An Account of Some Cases of the Production ofColours, Not Hitherto Described. Thomas Young.

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                                <s>XIII<\s> XIV An account of some cases of the production of 
colours, not hitherto described. By Thomas Young 
M. D. F. R. S. F. L. S. Professor of Natural Philosophy in the Royal Institution Read July 1, 1802. 
Whatever opinion may be entertained of 
the theory of light and colours which I have lately 
had the honour of submitting to the Royal Society,
it must at any rate be allowed that it has given 
<s>gi <\s> birth to the discovery of a simple and general 
law, capable of explaining a number of the phenomena 
of coloured light, which, without this law, would remain 
insulated and unintelligible. The law is, that “where-
ever two portions of the same light arrive at the eye by 
different routes, either exactly or very nearly in the 
same direction, the light becomes most intense when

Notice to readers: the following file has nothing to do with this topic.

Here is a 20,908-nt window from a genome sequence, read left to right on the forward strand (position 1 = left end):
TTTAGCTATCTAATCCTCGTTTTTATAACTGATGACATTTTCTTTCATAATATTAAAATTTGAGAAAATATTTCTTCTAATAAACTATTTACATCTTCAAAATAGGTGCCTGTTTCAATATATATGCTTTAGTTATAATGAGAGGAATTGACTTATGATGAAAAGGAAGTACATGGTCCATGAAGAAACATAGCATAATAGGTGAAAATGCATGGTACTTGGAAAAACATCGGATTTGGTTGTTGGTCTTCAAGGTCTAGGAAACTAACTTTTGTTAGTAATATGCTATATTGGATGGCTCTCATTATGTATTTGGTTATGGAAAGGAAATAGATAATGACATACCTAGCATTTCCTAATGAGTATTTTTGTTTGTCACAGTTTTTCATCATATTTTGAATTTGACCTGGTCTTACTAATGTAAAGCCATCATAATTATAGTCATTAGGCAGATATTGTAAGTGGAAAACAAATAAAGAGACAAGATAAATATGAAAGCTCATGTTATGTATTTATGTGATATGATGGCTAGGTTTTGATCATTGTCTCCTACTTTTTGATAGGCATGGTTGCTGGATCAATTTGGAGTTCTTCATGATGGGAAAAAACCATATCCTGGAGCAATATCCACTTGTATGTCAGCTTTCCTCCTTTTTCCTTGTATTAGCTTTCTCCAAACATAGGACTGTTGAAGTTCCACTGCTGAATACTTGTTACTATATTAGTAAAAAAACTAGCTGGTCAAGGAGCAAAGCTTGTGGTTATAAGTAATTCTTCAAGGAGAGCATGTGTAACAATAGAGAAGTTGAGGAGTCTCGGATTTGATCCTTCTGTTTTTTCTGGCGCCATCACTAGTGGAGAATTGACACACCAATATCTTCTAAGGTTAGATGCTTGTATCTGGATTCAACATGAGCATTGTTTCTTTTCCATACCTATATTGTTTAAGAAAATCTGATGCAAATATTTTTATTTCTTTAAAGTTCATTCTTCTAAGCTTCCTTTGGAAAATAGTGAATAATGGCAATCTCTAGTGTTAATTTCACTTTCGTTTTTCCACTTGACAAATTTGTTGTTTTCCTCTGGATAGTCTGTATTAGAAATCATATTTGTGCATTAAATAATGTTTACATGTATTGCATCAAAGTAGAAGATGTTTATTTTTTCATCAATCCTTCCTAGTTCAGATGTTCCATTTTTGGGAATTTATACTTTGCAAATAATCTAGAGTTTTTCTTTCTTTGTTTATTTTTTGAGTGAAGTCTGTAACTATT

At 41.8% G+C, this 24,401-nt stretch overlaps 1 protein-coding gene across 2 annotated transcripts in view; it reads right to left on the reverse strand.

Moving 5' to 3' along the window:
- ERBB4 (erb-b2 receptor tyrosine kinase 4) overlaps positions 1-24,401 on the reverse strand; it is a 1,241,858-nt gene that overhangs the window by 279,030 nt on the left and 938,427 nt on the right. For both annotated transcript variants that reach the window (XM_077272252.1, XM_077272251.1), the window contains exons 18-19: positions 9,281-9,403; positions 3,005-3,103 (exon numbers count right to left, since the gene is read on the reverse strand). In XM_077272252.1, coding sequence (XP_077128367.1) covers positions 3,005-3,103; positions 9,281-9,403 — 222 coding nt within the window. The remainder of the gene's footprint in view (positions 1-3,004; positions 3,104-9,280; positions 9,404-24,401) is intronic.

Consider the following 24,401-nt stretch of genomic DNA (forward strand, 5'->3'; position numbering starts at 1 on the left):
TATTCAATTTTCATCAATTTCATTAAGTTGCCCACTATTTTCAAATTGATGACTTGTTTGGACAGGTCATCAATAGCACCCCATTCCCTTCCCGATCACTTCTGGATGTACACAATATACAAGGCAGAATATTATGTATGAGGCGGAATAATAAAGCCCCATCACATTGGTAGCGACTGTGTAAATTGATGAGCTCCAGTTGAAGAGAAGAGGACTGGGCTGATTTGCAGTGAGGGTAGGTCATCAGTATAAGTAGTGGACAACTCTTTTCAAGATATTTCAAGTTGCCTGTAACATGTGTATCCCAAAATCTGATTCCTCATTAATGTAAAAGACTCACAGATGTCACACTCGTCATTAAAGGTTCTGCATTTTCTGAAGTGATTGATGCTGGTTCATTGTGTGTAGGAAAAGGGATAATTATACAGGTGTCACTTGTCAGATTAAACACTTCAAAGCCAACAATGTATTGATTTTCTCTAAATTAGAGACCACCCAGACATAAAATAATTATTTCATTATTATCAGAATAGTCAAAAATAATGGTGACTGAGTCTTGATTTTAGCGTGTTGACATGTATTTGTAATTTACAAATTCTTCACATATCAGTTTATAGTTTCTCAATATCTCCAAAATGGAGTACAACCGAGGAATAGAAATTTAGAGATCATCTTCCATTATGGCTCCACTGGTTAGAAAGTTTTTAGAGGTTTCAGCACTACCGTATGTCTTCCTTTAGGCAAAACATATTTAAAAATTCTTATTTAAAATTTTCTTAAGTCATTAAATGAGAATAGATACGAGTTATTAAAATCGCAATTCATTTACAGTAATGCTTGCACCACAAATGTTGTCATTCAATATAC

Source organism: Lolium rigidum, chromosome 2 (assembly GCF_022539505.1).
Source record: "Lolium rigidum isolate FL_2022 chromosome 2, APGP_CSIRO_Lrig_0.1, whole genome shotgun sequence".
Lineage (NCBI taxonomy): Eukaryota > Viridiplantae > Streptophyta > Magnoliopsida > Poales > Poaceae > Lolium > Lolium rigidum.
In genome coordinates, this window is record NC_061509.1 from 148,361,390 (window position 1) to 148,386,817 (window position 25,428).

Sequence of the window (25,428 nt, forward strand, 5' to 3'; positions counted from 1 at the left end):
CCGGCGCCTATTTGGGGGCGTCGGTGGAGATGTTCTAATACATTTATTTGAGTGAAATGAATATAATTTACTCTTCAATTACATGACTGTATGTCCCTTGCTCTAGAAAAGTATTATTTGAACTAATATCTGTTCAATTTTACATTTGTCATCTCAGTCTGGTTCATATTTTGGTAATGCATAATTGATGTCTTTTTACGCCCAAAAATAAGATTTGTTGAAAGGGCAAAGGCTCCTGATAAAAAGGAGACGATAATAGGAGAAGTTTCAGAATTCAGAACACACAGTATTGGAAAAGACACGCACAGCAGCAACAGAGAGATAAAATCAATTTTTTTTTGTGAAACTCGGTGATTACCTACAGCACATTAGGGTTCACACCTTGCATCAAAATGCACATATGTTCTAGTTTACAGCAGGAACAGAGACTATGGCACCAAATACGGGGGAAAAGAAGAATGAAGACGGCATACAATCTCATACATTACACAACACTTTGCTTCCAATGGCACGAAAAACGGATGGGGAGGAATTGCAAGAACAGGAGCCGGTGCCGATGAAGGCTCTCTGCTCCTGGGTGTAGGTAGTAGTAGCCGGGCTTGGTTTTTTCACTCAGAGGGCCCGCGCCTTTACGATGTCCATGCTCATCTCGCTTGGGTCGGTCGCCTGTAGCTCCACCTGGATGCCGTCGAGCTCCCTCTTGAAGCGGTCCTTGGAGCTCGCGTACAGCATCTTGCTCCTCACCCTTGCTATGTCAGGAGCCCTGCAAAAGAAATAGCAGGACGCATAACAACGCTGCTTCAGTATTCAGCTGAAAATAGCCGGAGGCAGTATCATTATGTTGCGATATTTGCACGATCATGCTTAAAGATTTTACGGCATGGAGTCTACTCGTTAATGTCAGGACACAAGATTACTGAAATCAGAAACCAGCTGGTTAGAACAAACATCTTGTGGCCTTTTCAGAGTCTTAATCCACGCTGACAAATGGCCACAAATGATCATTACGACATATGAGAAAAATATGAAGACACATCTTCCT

the difference of the routes is any multiple of a certain 
length, and least intense  in the intermediate state 
of the interfering portions; and this length is different 
for light of different colours.”
I have already shown in detail, the suffi-
ciency of this law for explaining all the phenomena 
described in the second and third book of Newton’s Optics,
as well as some others not mentioned by Newton.
                            
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Manuscript details

Author
Thomas Young
Reference
L&P/12/32
Series
L&P
Date
1800
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An Account of Some Cases of the Production ofColours, Not Hitherto Described. Thomas Young., 1800. From The Royal Society, L&P/12/32

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